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Spadina Literary Review  —  edition 27 page 11


When birds learn to fly

by D.S. Maolalai

there was this time
in Toronto.
I was living
without friends
or lovers
and the only people I talked to
were people on the job —
dull men and women
with lives like used-up bike tires,
chained to the desks
and talking like the backs of postcards.
and I'd got up early
on a day off
to leave my apartment
and just walk somewhere,
just to get some air
and down the stairs
in the yard
there were these two
they had escaped the nest
and they were hopping around
cheeping little sounds.
they were small
with bullet heads
and black eyes
and brown beaks,
and they moved with caution,
they twitched,
step over step,
moving like stop-motion figures,
and I stopped
and put down my hand to them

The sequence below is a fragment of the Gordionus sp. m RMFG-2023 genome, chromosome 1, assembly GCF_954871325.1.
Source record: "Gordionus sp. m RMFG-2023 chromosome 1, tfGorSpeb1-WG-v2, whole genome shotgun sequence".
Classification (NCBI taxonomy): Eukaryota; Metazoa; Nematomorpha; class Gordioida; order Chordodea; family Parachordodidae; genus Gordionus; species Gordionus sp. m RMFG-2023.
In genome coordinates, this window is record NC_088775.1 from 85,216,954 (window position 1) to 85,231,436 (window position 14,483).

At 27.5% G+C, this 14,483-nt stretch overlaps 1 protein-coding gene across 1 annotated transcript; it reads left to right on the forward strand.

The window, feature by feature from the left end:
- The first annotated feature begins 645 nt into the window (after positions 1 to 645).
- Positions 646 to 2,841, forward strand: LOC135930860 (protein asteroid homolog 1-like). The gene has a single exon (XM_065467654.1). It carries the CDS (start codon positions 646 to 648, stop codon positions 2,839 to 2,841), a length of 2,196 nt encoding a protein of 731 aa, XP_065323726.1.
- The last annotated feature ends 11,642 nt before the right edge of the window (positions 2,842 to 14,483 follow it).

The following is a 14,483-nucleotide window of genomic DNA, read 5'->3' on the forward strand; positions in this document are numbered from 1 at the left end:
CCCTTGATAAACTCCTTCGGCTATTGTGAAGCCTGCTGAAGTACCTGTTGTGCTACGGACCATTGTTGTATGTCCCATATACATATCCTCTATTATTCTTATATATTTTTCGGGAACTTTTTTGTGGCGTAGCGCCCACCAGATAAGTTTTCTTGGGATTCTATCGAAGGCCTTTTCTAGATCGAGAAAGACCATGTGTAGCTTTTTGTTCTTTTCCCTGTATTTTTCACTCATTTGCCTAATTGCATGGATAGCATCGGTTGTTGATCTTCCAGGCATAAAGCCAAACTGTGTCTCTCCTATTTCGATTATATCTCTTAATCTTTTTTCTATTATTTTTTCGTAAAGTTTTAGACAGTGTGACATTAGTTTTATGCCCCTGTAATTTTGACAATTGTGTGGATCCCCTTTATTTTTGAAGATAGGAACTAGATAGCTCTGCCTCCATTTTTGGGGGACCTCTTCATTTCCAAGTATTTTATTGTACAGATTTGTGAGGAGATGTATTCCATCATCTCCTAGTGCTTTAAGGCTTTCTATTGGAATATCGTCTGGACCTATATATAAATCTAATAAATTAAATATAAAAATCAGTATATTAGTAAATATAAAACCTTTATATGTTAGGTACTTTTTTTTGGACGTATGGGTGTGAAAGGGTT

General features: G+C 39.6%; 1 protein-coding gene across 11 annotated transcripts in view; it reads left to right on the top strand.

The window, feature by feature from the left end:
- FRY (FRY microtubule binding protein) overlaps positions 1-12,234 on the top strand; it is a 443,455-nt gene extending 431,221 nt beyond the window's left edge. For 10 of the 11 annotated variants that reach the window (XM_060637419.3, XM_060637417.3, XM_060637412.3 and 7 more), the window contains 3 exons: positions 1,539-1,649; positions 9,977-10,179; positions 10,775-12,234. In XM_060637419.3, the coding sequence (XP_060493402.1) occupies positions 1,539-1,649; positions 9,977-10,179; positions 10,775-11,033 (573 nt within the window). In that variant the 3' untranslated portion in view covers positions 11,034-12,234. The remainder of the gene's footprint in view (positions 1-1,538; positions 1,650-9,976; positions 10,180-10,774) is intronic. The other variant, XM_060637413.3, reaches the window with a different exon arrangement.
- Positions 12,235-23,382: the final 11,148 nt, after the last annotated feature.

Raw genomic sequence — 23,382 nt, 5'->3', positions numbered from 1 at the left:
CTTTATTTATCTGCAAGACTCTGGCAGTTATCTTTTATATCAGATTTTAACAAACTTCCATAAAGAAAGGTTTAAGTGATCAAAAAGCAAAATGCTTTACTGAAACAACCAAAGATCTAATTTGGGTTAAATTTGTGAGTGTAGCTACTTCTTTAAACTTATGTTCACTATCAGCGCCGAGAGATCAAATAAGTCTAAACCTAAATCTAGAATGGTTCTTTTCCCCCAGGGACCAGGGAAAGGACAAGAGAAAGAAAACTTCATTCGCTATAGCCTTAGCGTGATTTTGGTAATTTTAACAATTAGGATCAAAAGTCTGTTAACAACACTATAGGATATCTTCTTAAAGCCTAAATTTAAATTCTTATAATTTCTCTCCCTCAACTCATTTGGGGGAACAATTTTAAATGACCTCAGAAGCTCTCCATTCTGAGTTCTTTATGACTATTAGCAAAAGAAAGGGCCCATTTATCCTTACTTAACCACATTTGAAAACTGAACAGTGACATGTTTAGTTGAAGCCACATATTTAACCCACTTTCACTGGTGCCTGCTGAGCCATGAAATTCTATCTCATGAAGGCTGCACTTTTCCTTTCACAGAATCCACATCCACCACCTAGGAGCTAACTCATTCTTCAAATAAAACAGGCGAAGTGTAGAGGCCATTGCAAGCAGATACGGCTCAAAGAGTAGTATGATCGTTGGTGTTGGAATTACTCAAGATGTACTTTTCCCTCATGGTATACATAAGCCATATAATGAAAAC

with two fingers stretched out
and one of them hopped on. it was
magic. this little weight
like a ping-pong ball,
balanced in my hand. the claws
clutched my finger,
and they were horny and brittle
as the stem on a grape.
it was spring. I suppose
that's when birds
learn to fly.
they weren't frightened of me.
not even at all.
they were jewels,
turned out of a box,
scattered on a nightstand.
the other one was wary,
or sensible,
but this one on my hand
just adjusted himself
and flapped wings
and made his little bird noises. I
got a picture
quick as I could
and then put him down
and I went back home
to tear up a bagel.
when I came back
they were gone. life,
I suppose,
had continued to happen.
the sun went behind a cloud
and came out again.
I dropped the breadcrumbs
and looked around the garden,
with anxiety
for cats.